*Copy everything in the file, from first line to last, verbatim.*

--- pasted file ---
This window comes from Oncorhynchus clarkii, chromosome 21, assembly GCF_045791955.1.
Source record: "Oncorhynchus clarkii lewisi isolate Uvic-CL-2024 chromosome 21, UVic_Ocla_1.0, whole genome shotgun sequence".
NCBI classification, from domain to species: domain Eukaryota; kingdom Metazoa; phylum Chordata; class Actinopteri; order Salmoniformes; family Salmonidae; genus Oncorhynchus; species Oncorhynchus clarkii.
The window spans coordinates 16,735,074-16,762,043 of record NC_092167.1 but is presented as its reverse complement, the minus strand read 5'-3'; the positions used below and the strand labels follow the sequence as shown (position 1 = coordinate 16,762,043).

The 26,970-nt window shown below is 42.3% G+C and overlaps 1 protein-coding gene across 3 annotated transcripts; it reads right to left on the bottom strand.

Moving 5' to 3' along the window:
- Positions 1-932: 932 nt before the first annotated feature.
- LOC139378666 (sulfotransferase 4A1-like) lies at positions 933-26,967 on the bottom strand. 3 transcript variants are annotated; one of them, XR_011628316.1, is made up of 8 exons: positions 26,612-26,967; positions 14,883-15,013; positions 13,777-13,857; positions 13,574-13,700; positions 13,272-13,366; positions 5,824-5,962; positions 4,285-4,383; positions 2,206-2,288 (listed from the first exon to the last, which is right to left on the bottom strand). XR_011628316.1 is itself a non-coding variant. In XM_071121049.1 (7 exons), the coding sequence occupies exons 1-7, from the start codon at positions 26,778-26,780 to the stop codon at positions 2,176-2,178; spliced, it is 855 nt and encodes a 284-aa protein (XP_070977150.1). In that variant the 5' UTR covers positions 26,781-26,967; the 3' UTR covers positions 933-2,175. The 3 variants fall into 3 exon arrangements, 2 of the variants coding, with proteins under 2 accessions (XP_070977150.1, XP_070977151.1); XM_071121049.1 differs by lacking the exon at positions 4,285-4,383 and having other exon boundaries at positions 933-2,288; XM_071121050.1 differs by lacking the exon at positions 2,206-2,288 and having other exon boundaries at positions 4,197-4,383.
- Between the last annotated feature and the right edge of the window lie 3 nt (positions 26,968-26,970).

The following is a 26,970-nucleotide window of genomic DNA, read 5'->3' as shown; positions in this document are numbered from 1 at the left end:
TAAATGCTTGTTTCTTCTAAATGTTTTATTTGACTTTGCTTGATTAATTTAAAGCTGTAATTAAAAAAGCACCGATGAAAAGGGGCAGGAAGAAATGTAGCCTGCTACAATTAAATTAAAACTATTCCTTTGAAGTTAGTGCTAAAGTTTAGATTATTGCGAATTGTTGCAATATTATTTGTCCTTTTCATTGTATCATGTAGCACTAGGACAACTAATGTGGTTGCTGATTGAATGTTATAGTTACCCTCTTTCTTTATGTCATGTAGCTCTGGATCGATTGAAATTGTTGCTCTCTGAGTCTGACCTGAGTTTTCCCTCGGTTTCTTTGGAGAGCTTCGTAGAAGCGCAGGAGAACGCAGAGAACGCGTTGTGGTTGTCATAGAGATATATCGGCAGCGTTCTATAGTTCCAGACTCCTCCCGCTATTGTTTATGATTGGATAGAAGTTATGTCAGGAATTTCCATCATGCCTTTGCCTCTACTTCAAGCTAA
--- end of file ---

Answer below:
This window comes from Oncorhynchus clarkii, chromosome 21, assembly GCF_045791955.1.
Source record: "Oncorhynchus clarkii lewisi isolate Uvic-CL-2024 chromosome 21, UVic_Ocla_1.0, whole genome shotgun sequence".
NCBI classification, from domain to species: domain Eukaryota; kingdom Metazoa; phylum Chordata; class Actinopteri; order Salmoniformes; family Salmonidae; genus Oncorhynchus; species Oncorhynchus clarkii.
The window spans coordinates 16,735,074-16,762,043 of record NC_092167.1 but is presented as its reverse complement, the minus strand read 5'-3'; the positions used below and the strand labels follow the sequence as shown (position 1 = coordinate 16,762,043).

The 26,970-nt window shown below is 42.3% G+C and overlaps 1 protein-coding gene across 3 annotated transcripts; it reads right to left on the bottom strand.

Moving 5' to 3' along the window:
- Positions 1-932: 932 nt before the first annotated feature.
- LOC139378666 (sulfotransferase 4A1-like) lies at positions 933-26,967 on the bottom strand. 3 transcript variants are annotated; one of them, XR_011628316.1, is made up of 8 exons: positions 26,612-26,967; positions 14,883-15,013; positions 13,777-13,857; positions 13,574-13,700; positions 13,272-13,366; positions 5,824-5,962; positions 4,285-4,383; positions 2,206-2,288 (listed from the first exon to the last, which is right to left on the bottom strand). XR_011628316.1 is itself a non-coding variant. In XM_071121049.1 (7 exons), the coding sequence occupies exons 1-7, from the start codon at positions 26,778-26,780 to the stop codon at positions 2,176-2,178; spliced, it is 855 nt and encodes a 284-aa protein (XP_070977150.1). In that variant the 5' UTR covers positions 26,781-26,967; the 3' UTR covers positions 933-2,175. The 3 variants fall into 3 exon arrangements, 2 of the variants coding, with proteins under 2 accessions (XP_070977150.1, XP_070977151.1); XM_071121049.1 differs by lacking the exon at positions 4,285-4,383 and having other exon boundaries at positions 933-2,288; XM_071121050.1 differs by lacking the exon at positions 2,206-2,288 and having other exon boundaries at positions 4,197-4,383.
- Between the last annotated feature and the right edge of the window lie 3 nt (positions 26,968-26,970).

The following is a 26,970-nucleotide window of genomic DNA, read 5'->3' as shown; positions in this document are numbered from 1 at the left end:
TAAATGCTTGTTTCTTCTAAATGTTTTATTTGACTTTGCTTGATTAATTTAAAGCTGTAATTAAAAAAGCACCGATGAAAAGGGGCAGGAAGAAATGTAGCCTGCTACAATTAAATTAAAACTATTCCTTTGAAGTTAGTGCTAAAGTTTAGATTATTGCGAATTGTTGCAATATTATTTGTCCTTTTCATTGTATCATGTAGCACTAGGACAACTAATGTGGTTGCTGATTGAATGTTATAGTTACCCTCTTTCTTTATGTCATGTAGCTCTGGATCGATTGAAATTGTTGCTCTCTGAGTCTGACCTGAGTTTTCCCTCGGTTTCTTTGGAGAGCTTCGTAGAAGCGCAGGAGAACGCAGAGAACGCGTTGTGGTTGTCATAGAGATATATCGGCAGCGTTCTATAGTTCCAGACTCCTCCCGCTATTGTTTATGATTGGATAGAAGTTATGTCAGGAATTTCCATCATGCCTTTGCCTCTACTTCAAGCTAA